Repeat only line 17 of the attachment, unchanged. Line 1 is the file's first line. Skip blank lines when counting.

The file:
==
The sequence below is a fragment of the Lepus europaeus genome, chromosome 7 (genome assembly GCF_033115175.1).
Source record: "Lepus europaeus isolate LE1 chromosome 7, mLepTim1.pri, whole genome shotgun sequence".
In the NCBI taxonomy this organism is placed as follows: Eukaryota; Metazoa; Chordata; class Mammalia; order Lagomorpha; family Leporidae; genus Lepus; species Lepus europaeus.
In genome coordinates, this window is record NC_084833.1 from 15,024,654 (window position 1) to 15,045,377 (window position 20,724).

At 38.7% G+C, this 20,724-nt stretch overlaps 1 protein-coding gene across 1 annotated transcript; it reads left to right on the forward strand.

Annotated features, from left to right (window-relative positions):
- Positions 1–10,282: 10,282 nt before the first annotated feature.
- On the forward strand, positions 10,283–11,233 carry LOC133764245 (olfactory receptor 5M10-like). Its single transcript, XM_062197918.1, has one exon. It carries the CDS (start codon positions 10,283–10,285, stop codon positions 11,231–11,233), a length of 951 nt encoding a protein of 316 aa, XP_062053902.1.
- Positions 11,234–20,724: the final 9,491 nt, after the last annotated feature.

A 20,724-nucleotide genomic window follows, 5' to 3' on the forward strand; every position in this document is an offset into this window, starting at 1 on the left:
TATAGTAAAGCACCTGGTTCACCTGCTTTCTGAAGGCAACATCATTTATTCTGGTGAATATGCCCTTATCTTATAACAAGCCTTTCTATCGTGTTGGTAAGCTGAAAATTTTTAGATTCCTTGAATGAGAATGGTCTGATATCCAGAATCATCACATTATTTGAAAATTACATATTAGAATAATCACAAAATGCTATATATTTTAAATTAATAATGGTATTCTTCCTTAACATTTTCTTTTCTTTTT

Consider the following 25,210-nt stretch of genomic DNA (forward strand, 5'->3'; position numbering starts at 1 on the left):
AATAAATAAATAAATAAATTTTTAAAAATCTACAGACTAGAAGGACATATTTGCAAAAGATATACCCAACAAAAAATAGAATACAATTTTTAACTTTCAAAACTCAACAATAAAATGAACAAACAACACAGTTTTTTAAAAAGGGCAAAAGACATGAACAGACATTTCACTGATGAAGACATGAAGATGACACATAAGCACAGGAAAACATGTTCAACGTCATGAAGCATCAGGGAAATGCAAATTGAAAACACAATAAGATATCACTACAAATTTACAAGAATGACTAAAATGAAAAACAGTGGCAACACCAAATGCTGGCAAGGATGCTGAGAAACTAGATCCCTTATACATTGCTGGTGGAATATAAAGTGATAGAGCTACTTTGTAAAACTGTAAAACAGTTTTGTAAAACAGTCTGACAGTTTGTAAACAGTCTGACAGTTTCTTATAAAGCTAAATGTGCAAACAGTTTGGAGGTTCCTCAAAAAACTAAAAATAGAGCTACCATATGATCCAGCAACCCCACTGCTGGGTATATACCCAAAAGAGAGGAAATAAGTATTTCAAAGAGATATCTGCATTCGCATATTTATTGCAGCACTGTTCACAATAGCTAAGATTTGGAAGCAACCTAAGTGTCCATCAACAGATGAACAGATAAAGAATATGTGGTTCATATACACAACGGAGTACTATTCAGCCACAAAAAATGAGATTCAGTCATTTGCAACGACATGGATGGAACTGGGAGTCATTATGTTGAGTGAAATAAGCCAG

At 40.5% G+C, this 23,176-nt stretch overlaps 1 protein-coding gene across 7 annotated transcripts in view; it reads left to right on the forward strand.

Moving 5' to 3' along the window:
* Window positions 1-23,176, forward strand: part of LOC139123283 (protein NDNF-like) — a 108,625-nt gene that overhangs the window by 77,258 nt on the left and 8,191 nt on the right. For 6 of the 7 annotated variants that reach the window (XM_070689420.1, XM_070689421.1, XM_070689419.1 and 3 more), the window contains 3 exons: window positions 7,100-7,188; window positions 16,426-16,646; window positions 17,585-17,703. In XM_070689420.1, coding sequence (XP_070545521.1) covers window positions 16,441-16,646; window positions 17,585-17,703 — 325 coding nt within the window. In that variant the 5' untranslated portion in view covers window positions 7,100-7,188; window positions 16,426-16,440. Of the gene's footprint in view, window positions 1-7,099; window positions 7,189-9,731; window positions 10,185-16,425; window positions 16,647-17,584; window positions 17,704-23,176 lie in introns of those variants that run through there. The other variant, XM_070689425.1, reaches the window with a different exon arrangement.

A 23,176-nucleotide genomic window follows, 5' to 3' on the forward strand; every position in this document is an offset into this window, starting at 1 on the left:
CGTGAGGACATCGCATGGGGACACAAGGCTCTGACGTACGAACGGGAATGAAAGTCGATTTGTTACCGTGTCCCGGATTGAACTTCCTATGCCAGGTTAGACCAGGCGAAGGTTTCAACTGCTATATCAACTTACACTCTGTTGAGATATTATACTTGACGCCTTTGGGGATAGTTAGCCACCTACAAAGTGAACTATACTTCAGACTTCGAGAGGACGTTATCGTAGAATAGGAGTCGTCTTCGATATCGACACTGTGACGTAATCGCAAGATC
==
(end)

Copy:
A 23,176-nucleotide genomic window follows, 5' to 3' on the forward strand; every position in this document is an offset into this window, starting at 1 on the left: